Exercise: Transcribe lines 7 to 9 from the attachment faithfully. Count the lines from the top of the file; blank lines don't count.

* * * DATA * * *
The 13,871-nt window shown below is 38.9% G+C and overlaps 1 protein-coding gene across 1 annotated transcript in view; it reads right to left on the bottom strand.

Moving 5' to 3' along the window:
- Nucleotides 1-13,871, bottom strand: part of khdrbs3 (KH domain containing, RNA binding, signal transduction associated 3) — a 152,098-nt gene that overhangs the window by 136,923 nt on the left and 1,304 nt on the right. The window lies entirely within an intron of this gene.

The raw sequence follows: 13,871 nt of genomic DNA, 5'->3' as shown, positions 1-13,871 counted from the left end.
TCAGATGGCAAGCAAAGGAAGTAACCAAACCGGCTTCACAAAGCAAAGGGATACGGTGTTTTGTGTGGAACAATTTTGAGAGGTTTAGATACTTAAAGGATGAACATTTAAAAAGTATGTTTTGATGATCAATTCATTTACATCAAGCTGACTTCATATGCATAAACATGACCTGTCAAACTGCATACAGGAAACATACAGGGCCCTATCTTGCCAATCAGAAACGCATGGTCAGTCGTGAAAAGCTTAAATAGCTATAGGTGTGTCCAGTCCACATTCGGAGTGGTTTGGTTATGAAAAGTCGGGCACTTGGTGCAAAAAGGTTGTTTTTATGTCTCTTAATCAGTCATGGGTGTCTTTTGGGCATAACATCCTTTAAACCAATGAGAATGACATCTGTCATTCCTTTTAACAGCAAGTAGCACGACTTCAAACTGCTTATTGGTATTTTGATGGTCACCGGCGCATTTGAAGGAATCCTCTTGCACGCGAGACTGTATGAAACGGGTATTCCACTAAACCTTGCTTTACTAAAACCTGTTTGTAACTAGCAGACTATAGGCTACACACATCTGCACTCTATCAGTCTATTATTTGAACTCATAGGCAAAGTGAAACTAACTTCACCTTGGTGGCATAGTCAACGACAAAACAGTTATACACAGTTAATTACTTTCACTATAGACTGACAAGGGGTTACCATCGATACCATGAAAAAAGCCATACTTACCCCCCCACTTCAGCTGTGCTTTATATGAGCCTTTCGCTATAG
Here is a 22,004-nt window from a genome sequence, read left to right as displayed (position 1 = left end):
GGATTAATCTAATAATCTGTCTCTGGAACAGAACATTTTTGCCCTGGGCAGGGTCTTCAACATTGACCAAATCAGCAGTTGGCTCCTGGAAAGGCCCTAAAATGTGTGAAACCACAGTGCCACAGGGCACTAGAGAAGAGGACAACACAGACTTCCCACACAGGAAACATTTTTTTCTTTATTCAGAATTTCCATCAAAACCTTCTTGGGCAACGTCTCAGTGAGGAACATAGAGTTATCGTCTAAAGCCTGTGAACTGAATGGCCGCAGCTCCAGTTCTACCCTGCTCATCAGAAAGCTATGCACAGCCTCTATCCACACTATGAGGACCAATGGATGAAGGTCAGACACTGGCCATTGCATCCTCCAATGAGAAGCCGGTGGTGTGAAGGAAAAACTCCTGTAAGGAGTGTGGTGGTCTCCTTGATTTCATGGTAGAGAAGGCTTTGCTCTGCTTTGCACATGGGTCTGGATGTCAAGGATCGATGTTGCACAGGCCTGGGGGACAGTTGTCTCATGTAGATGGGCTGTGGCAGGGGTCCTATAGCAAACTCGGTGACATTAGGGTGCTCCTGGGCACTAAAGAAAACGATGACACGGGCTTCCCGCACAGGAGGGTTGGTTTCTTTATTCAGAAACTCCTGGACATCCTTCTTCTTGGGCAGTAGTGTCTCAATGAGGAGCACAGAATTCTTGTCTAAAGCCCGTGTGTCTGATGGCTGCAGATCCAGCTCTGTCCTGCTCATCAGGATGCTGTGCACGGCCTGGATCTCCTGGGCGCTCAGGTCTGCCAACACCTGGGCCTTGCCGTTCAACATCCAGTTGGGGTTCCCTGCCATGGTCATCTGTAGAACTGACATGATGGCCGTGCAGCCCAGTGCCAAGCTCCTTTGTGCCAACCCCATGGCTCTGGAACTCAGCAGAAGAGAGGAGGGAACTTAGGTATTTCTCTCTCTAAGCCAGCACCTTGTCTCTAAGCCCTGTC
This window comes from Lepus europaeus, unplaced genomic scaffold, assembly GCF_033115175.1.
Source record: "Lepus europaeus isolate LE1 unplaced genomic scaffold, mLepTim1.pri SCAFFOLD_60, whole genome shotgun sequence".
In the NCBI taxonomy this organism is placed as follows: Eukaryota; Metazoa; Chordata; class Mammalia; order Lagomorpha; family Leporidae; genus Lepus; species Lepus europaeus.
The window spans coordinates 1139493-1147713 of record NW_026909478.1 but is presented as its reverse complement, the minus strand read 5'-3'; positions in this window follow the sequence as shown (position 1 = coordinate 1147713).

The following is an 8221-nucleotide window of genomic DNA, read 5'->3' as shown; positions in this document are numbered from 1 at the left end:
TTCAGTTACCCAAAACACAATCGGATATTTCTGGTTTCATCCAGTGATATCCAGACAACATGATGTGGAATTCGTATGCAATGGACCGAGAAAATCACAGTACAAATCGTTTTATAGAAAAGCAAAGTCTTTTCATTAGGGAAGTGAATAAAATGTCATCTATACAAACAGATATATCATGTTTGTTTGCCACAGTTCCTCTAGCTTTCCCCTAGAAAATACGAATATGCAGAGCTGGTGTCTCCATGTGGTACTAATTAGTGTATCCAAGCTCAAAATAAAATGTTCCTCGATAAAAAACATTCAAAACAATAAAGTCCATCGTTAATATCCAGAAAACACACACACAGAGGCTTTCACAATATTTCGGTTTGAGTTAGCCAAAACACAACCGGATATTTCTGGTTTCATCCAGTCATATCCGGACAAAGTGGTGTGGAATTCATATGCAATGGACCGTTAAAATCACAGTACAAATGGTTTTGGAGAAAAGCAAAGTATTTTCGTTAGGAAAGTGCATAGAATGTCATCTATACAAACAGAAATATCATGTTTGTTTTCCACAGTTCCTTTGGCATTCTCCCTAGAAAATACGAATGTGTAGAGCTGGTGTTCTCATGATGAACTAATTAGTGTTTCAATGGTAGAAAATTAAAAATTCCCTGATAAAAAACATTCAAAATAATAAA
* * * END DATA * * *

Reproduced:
GGATTAATCTAATAATCTGTCTCTGGAACAGAACATTTTTGCCCTGGGCAGGGTCTTCAACATTGACCAAATCAGCAGTTGGCTCCTGGAAAGGCCCTAAAATGTGTGAAACCACAGTGCCACAGGGCACTAGAGAAGAGGACAACACAGACTTCCCACACAGGAAACATTTTTTTCTTTATTCAGAATTTCCATCAAAACCTTCTTGGGCAACGTCTCAGTGAGGAACATAGAGTTATCGTCTAAAGCCTGTGAACTGAATGGCCGCAGCTCCAGTTCTACCCTGCTCATCAGAAAGCTATGCACAGCCTCTATCCACACTATGAGGACCAATGGATGAAGGTCAGACACTGGCCATTGCATCCTCCAATGAGAAGCCGGTGGTGTGAAGGAAAAACTCCTGTAAGGAGTGTGGTGGTCTCCTTGATTTCATGGTAGAGAAGGCTTTGCTCTGCTTTGCACATGGGTCTGGATGTCAAGGATCGATGTTGCACAGGCCTGGGGGACAGTTGTCTCATGTAGATGGGCTGTGGCAGGGGTCCTATAGCAAACTCGGTGACATTAGGGTGCTCCTGGGCACTAAAGAAAACGATGACACGGGCTTCCCGCACAGGAGGGTTGGTTTCTTTATTCAGAAACTCCTGGACATCCTTCTTCTTGGGCAGTAGTGTCTCAATGAGGAGCACAGAATTCTTGTCTAAAGCCCGTGTGTCTGATGGCTGCAGATCCAGCTCTGTCCTGCTCATCAGGATGCTGTGCACGGCCTGGATCTCCTGGGCGCTCAGGTCTGCCAACACCTGGGCCTTGCCGTTCAACATCCAGTTGGGGTTCCCTGCCATGGTCATCTGTAGAACTGACATGATGGCCGTGCAGCCCAGTGCCAAGCTCCTTTGTGCCAACCCCATGGCTCTGGAACTCAGCAGAAGAGAGGAGGGAACTTAGGTATTTCTCTCTCTAAGCCAGCACCTTGTCTCTAAGCCCTGTC
This window comes from Lepus europaeus, unplaced genomic scaffold, assembly GCF_033115175.1.
Source record: "Lepus europaeus isolate LE1 unplaced genomic scaffold, mLepTim1.pri SCAFFOLD_60, whole genome shotgun sequence".